Stories

Kim Hart Jan 16
SaveSave story

Google starts certificate program to fill empty IT jobs

A worker at Google. Photo: Bernard Weil/Toronto Star via Getty Images


There are 150,000 open IT jobs in the U.S., and Google wants to make it easier to fill them. Today the company is announcing a certificate program on the Coursera platform to help give people with no prior IT experience the basic skills they need to get an entry-level IT support job in 8 to 12 months. 


Why it matters: Entry-level IT jobs are are typically higher-paying than similar roles in other fields. But they’re harder to fill because, while IT support roles don’t require a college degree, they do require prior experience.

  • The median annual wage for a computer network support specialist was $62,670 in May 2016
  • The median annual wage for a computer user support specialist was $52,160 in May 2016.

The impetus: Natalie Van Kleef Conley, former head of Google's tech support program, was having trouble finding IT support specialists so she spearheaded the certificate program.  It’s also part of Google’s initiative to help Americans get skills needed to get a new job in a changing economy, the company told us. 

  • Enrollment begins today and online classes start around Jan 23.

After completing the program, certificate holders will be connected with other companies looking for entry-level support workers. Those companies include: Bank of America, Walmart, Sprint, GE Digital, PNC Bank, Infosys, TEKSystems, UPMC — in addition to Google.

The visa connection: A lot of companies struggle to fill these roles, which is why so many end up turning to H-1B visa holders who have the required skills. This certificate curriculum is an acknowledgement from these employers that they’re going to need to train Americans for those jobs, since the Trump administration has made it clear it will make it harder to rely on foreign talent.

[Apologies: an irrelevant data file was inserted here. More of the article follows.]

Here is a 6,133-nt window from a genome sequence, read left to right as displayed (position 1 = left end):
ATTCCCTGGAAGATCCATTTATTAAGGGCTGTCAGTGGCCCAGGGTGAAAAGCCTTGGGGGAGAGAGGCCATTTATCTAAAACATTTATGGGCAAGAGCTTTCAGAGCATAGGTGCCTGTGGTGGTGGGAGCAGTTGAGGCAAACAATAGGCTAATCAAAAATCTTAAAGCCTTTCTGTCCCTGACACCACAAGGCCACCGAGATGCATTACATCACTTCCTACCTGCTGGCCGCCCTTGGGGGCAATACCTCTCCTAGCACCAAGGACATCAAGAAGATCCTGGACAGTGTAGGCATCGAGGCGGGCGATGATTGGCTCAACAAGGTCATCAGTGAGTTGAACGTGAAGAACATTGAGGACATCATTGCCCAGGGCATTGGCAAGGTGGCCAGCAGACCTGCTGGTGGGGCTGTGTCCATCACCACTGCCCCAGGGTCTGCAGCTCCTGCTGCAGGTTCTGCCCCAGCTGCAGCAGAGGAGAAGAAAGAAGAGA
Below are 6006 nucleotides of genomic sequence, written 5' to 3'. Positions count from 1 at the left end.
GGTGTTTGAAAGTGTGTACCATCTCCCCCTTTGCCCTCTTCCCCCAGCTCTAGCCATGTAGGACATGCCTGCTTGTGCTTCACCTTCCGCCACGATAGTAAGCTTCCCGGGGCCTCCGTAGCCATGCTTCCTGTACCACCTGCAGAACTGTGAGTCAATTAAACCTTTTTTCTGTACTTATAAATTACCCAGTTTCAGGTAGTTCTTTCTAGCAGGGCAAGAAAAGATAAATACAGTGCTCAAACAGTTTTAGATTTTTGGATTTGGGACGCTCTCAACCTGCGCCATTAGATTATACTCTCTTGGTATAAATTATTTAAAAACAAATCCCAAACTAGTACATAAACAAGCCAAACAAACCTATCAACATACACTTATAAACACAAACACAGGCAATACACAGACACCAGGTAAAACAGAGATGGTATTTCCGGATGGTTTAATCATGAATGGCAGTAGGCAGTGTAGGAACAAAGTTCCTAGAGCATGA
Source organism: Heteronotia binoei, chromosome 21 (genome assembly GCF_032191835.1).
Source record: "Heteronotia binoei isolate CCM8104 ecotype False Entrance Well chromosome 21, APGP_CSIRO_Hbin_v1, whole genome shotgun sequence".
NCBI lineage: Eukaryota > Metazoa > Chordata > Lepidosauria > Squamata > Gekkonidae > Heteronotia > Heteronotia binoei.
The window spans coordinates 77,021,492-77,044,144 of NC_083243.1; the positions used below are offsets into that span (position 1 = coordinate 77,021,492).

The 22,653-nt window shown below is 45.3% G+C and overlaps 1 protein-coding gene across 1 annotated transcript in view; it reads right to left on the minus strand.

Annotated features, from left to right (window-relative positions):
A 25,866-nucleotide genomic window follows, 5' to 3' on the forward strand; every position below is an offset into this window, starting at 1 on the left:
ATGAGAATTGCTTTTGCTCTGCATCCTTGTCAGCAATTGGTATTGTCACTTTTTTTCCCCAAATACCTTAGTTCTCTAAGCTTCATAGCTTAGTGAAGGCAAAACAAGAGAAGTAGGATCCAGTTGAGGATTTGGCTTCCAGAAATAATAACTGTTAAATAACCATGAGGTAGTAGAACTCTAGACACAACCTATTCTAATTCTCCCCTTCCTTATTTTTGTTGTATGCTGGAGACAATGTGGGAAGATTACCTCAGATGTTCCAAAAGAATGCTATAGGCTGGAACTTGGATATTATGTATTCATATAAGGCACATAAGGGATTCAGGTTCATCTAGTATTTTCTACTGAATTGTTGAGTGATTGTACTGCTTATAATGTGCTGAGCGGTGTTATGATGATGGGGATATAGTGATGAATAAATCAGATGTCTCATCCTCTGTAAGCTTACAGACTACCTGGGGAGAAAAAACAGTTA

Khorri Atkinson 3 hours ago
SaveSave story

Gen Z's next battleground: lowering the voting age

Students walking out on the 19th anniversary of Columbine
Tens of thousands participate in the March for Our Lives Rally. Photo: Andrew Lichtenstein/Corbis via Getty Images

Washington, D.C. is on the verge of becoming the first major U.S. city to allow people as young as 16 to vote in local and federal elections, including for president — under a proposal that has gotten support from a majority of the District’s council and the mayor.

Why it matters: Lowering the voting age to 16 from 18 is a direct attempt to capitalize on the post-millennial generation’s brewing political activism and power that have been radically heightened by the country’s increasingly polarized climate.

Michael Sykes 4 hours ago
SaveSave story

Juiciest excerpts from new book on Hillary Clinton campaign

Hillary Clinton
Hillary Clinton making her concession speech. Photo: Jewel Samad/AFP via Getty Images

Amy Chozik's new book "Chasing Hillary" is already making news around town with new details about Hillary Clinton's campaign falling under the microscope in the days before its release.

Quote"I knew it. I knew this would happen to me ... They were never going to let me be president."
— Hillary Clinton, per a quote from the book.